, Volume 70, Issue 1, pp 67–82 | Cite as

Development and validation of immortalized bovine mammary epithelial cell line as an in vitro model for the study of mammary gland functions

  • Ji-Xia Li
  • Abdelrahman Said
  • Xiu-Guo Ge
  • Wenxiu Wang
  • Yong ZhangEmail author
  • Tianming JinEmail author
Original Article


This study aimed to develop a bovine mammary epithelial (BME) cell line model, which provides a possibility to determine functional properties of the bovine mammary gland. The primary cell culture was derived from bovine mammary gland tissues and processed enzymatically to obtain cell colonies with epithelial-like morphology. The cultures of BME cells were purified and optimally cultured at 37 °C in DMEM/F12 medium supplemented with 10% fetal bovine serum. The BME cells were identified as epithelial cell line by the evaluating the expression of keratin-18 using immunofluorescence staining. A novel gene expression system strongly enhances the expression of telomerase, has been used to immortalize BME cell line termed hTBME cell line. Interestingly, telomerase remained active even after over 60 passages of hTBME cell line, required for immortalization of BME cells. In addition, the hTBME cell line was continuously subcultured with a spontaneous epithelial-like morphology, with a great proliferation activity, and without evidence of apoptotic and necrotic effects. Further characterization showed that hTBME cell line can be continuously propagated in culture with constant chromosomal features and without tumorigenic properties. Finally, established hTBME cell line was evaluated for mammary gland specific functions. Our results demonstrated that the hTBME cell line was able to retain functional-morphological structure, and functional differentiation by expression of beta (β)-casein as in the bovine mammary gland in vivo. Taken together, our findings suggest that the established hTBME cell line can serve as a valuable tool for the study of bovine mammary gland functions.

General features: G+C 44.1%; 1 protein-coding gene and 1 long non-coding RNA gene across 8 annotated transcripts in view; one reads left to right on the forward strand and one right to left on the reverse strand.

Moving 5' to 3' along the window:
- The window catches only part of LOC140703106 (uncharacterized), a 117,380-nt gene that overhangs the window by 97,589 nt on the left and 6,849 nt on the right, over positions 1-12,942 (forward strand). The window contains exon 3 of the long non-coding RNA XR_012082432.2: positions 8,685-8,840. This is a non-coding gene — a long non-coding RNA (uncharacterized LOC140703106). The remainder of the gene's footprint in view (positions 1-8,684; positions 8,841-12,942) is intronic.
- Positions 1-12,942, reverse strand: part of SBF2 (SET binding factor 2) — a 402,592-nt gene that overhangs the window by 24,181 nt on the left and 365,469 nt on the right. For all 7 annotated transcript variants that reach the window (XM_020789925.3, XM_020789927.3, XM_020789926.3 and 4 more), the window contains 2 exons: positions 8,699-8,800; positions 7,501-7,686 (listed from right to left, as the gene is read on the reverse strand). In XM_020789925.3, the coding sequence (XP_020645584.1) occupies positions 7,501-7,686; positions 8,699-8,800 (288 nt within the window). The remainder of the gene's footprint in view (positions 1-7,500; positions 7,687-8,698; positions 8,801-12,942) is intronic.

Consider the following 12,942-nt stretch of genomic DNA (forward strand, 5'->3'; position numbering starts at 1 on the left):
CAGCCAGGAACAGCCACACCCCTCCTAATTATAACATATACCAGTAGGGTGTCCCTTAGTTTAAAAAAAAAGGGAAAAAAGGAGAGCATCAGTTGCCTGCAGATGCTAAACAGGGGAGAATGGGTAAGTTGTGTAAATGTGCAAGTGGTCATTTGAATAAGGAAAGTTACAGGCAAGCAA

Bovine mammary epithelial cell Immortalization Milk protein expression 



The work was supported by the Key Program of the National Science Foundation of China [Grant No: 2008AA101006, China], and supported by grants from the National Natural Science Foundation of China (Grant Nos. 31572492, 31072109), the Natural Science Foundation of Tianjin, China (Grant No. 12JCZDJC22100), the Veterinary Biotechnology Scientific Research Innovation Team of Tianjin, China (Grant No. TD12-5019), and the Veterinary “Leading Talent Culture Project” of Tianjian, China.

Authors’ contribution

JL and AS contributed equally to this work by designing, carrying out experiments, analyzing and interpreting the data. XG and WW contributed to analyze and interpret the data of this work. AS, JL, YZ and TJ contributed to the drafting of the manuscript, revising it critically, and giving final approval of the version to be published. All authors read and approved the final manuscript. All contributors who do not meet the criteria for authorship should be listed in an acknowledgements section.

Compliance with ethical standards

Conflict of interest

The authors declare no conflict of interest.

Ethical standard

Bovine mammary gland tissue was obtained from a local slaughterhouse in Shannxi, Xian, China. Animals were not killed for this scientific research, therefore, no ethical approval was needed for tissue collection.


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© Springer Science+Business Media B.V. 2017

Authors and Affiliations

  1. 1.College of Animal Science and Veterinary MedicineTianjin Agricultural UniversityTianjinPeople’s Republic of China
  2. 2.Parasitology and Animal Diseases DepartmentNational Research CenterDokki, GizaEgypt
  3. 3.Vaccine and Infectious Disease Organization (VIDO)University of SaskatchewanSaskatoonCanada
  4. 4.Shandong Binzhou Animal Science and Veterinary Medicine AcademyBinzhouChina
  5. 5.Institute of Biotechnology, College of Veterinary MedicineNorthwest A&F UniversityYanglingPeople’s Republic of China

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